Cyrus Leroy Baldridge Biography

Cyrus Leroy Baldridge




Painter, printmaker, journalist and writer Cyrus Leroy Baldridge was born May 27, 1889, in Alton, New York. His parents divorced when he was very young, and his mother took up a door-to-door traveling sales route, bringing Baldridge along and giving the young artist an appreciation of the nomadic lifestyle that he would carry with him throughout his career. 

His mother eventually settled in Chicago, marrying artist Frank Holmes when Baldridge was ten years old. Under Holmes' tutelage he flourished in the field of drawing, learning how to create quick sketches of figures and facial expressions on the street and apply his observations to more detailed works in Holmes' studio. With this knowledge, Baldridge applied to the University of Chiacgoin 1907; he was accepted, and he paid his way through sign painting for the University's campus events. The commercial experience proved useful after graduation, when, after a few years as a National Guardsman and work as a cow hand, he was given a position as a war correspondance illustrator upon the commencement of World War I. Using a German letter of passage, he traveled by bicycle, horse cart, and foot through many beleagured European territories, recording what he saw. 

His experience as a correspondant during war time included being called up by the National Guard in 1916 to travel to the U.S./Mexico border and record the battle between the U.S. Army and Pancho Villa; he then joined the French Army as a stretcher-bearer, but was then transferred by the U.S. government to the American Expeditionary Forces as chief artist for the Stars and Stripes newspaper when the U.S. entered World War I. These experiences led to the artist's peace and freedom of speeach activism throughout his career.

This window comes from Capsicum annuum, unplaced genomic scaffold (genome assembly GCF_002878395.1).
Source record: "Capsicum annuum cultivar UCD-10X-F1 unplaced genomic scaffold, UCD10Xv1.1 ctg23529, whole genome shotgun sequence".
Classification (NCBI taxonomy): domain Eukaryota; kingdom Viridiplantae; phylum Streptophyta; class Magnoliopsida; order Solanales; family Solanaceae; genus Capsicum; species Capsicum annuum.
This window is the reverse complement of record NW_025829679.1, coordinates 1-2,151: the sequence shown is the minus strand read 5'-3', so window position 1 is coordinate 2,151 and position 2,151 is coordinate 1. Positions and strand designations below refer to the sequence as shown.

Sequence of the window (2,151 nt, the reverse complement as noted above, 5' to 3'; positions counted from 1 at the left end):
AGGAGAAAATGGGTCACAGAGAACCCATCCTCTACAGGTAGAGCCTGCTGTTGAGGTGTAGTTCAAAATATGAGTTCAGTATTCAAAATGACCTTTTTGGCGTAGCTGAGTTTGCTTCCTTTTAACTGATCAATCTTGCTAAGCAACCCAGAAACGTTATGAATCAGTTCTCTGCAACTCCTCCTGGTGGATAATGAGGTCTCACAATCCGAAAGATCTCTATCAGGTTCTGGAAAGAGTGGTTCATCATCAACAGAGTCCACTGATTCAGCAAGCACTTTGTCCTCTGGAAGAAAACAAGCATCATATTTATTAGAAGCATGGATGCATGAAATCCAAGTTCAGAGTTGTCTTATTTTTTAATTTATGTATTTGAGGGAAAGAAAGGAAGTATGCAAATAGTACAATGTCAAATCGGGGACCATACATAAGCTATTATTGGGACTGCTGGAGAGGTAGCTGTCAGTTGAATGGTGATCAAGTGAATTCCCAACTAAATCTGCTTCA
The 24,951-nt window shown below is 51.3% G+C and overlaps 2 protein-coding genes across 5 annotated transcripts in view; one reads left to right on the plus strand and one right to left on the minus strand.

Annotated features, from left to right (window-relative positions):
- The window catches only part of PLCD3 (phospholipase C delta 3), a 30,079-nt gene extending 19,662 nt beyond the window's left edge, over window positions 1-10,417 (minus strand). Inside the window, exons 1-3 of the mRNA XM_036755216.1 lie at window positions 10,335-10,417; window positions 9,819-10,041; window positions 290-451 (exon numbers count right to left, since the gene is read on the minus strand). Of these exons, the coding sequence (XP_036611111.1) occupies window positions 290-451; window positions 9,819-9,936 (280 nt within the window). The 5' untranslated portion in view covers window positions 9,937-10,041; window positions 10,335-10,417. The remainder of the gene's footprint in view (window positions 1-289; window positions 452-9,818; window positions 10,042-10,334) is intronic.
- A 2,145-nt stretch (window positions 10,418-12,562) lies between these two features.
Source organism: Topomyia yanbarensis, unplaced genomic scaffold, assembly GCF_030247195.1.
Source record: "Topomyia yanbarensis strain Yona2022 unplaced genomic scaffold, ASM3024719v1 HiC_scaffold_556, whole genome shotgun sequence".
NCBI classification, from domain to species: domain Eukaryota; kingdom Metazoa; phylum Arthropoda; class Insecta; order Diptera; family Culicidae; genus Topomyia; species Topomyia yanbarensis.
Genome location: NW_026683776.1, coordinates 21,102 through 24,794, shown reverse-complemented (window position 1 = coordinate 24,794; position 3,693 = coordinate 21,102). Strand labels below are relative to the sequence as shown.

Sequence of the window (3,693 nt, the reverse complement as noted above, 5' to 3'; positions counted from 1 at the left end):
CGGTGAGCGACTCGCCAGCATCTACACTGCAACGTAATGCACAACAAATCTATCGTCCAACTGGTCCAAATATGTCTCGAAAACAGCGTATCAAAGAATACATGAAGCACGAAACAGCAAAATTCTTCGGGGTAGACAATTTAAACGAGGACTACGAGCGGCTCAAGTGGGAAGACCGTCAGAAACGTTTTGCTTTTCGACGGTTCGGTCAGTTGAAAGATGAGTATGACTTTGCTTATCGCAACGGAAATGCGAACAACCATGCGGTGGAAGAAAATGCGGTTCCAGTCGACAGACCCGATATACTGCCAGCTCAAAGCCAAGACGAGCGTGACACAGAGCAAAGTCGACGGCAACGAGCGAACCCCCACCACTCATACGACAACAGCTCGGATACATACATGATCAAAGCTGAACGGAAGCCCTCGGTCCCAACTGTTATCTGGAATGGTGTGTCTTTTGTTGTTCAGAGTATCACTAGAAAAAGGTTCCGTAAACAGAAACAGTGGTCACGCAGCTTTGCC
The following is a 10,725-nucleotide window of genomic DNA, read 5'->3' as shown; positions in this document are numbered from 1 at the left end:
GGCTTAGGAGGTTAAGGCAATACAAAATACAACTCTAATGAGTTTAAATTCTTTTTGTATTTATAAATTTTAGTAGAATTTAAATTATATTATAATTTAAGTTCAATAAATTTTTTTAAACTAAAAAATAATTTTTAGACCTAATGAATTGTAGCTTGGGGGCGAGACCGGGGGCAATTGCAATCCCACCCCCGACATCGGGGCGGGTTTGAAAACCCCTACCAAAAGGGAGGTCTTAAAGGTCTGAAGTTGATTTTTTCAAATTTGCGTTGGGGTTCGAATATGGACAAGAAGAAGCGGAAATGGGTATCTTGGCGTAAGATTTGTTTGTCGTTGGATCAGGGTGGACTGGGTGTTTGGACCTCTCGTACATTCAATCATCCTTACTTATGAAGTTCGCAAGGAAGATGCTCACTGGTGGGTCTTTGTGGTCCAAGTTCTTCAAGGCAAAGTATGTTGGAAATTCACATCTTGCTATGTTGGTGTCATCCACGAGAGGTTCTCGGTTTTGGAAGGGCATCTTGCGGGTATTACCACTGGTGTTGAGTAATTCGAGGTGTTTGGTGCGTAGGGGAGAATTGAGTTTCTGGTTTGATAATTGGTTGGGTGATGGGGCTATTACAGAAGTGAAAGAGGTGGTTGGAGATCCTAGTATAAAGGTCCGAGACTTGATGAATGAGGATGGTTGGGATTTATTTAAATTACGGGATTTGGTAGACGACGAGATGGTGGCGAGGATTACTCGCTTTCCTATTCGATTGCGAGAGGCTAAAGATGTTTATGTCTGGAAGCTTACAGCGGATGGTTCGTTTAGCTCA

Beginning in 1920 Baldridge and his companion Caroline Singer decided to embark on a trip throughout the African continent and into Asia, beginning with Sierra Leone and across to Ethiopoia, then India, China, and Japan. These visits became a great source of inspiration to Baldridge, who sketched the people and places they met and ventured through. When the pair returned to the United States, Baldridge began seeking out African American thinkers and artists, and was commissioned to illustrate the works of some of the Black writers he came to know. He and Singer published several books about their travels and Baldridge's activism expanded to vocally protest mounting sentiments of race inferiority as Europe barreled toward a second world war. 

In addition to the friendships and connections found along their journey, Baldridge also discovered a love of printmaking after extended periods of time in Japan. He worked with Watanabe Shozaburo who taught him the art of woodcuts, and with this knowledge Baldridge began exploring other forms of printmaking on his return to the States. 

The 1930s '40s proved to be a particularly prolific time for the artist, who in addition to his own fine art was illustrating over 100 publications and books, including his own autobiography, Time and Chance, published in 1947. With the success of this book as well as a profitable job with the Information Please Almanac he and Caroline were able to retire in 1951. They relocated to Santa Fe, living in a small adobe house where Baldridge began to focus primarily on oil painting. Singer, though a successful writer who had intended to focus on her craft once they had settled, developed what was thought to be dementia and later speculated to be a series of small strokes; she died in 1963. 

Baldridge continued to paint and was an active participant in the Santa Fe arts scene until the mid 1970s, when age began to deplete his abilities. He died of a self-inflicted gun shot in 1977. He donated the bulk of his estate to the University of Chicago, much of which can be found at the school's Smart Gallery.